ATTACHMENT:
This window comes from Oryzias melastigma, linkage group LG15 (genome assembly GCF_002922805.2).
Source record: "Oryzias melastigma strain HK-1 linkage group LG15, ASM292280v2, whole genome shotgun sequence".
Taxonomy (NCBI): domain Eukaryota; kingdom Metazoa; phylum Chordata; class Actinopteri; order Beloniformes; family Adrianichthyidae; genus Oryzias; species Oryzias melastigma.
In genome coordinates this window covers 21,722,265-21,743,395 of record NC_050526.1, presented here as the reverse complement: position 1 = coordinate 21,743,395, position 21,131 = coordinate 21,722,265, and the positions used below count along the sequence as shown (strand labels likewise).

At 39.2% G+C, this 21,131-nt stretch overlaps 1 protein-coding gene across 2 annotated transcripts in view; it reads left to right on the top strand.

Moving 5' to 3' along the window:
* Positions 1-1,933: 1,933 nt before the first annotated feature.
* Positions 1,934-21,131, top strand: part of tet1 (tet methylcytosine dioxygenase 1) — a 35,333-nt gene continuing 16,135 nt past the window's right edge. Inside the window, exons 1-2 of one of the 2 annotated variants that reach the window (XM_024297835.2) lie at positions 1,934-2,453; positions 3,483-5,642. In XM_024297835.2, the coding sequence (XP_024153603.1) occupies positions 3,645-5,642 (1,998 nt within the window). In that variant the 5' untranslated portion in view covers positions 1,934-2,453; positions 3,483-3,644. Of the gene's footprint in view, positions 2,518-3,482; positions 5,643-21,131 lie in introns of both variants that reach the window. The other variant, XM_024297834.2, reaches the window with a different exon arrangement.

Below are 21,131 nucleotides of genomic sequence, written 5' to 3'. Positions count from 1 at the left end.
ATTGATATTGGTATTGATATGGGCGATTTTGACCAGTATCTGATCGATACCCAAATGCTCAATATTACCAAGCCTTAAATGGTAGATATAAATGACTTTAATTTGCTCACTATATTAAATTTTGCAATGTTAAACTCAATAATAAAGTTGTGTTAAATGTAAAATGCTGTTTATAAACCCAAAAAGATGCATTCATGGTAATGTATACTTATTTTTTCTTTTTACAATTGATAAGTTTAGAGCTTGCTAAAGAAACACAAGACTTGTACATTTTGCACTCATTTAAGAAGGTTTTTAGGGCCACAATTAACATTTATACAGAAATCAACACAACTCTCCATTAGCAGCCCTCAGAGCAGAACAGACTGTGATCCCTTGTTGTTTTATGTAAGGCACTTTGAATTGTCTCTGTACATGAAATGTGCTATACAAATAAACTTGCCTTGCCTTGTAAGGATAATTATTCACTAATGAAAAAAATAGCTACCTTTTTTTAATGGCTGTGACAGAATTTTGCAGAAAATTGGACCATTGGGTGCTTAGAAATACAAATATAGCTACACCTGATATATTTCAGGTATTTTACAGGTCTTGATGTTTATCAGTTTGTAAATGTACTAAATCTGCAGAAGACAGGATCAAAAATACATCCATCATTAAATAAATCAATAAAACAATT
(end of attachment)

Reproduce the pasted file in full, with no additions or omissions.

This window comes from Oryzias melastigma, linkage group LG15 (genome assembly GCF_002922805.2).
Source record: "Oryzias melastigma strain HK-1 linkage group LG15, ASM292280v2, whole genome shotgun sequence".
Taxonomy (NCBI): domain Eukaryota; kingdom Metazoa; phylum Chordata; class Actinopteri; order Beloniformes; family Adrianichthyidae; genus Oryzias; species Oryzias melastigma.
In genome coordinates this window covers 21,722,265-21,743,395 of record NC_050526.1, presented here as the reverse complement: position 1 = coordinate 21,743,395, position 21,131 = coordinate 21,722,265, and the positions used below count along the sequence as shown (strand labels likewise).

At 39.2% G+C, this 21,131-nt stretch overlaps 1 protein-coding gene across 2 annotated transcripts in view; it reads left to right on the top strand.

Moving 5' to 3' along the window:
* Positions 1-1,933: 1,933 nt before the first annotated feature.
* Positions 1,934-21,131, top strand: part of tet1 (tet methylcytosine dioxygenase 1) — a 35,333-nt gene continuing 16,135 nt past the window's right edge. Inside the window, exons 1-2 of one of the 2 annotated variants that reach the window (XM_024297835.2) lie at positions 1,934-2,453; positions 3,483-5,642. In XM_024297835.2, the coding sequence (XP_024153603.1) occupies positions 3,645-5,642 (1,998 nt within the window). In that variant the 5' untranslated portion in view covers positions 1,934-2,453; positions 3,483-3,644. Of the gene's footprint in view, positions 2,518-3,482; positions 5,643-21,131 lie in introns of both variants that reach the window. The other variant, XM_024297834.2, reaches the window with a different exon arrangement.

Below are 21,131 nucleotides of genomic sequence, written 5' to 3'. Positions count from 1 at the left end.
ATTGATATTGGTATTGATATGGGCGATTTTGACCAGTATCTGATCGATACCCAAATGCTCAATATTACCAAGCCTTAAATGGTAGATATAAATGACTTTAATTTGCTCACTATATTAAATTTTGCAATGTTAAACTCAATAATAAAGTTGTGTTAAATGTAAAATGCTGTTTATAAACCCAAAAAGATGCATTCATGGTAATGTATACTTATTTTTTCTTTTTACAATTGATAAGTTTAGAGCTTGCTAAAGAAACACAAGACTTGTACATTTTGCACTCATTTAAGAAGGTTTTTAGGGCCACAATTAACATTTATACAGAAATCAACACAACTCTCCATTAGCAGCCCTCAGAGCAGAACAGACTGTGATCCCTTGTTGTTTTATGTAAGGCACTTTGAATTGTCTCTGTACATGAAATGTGCTATACAAATAAACTTGCCTTGCCTTGTAAGGATAATTATTCACTAATGAAAAAAATAGCTACCTTTTTTTAATGGCTGTGACAGAATTTTGCAGAAAATTGGACCATTGGGTGCTTAGAAATACAAATATAGCTACACCTGATATATTTCAGGTATTTTACAGGTCTTGATGTTTATCAGTTTGTAAATGTACTAAATCTGCAGAAGACAGGATCAAAAATACATCCATCATTAAATAAATCAATAAAACAATT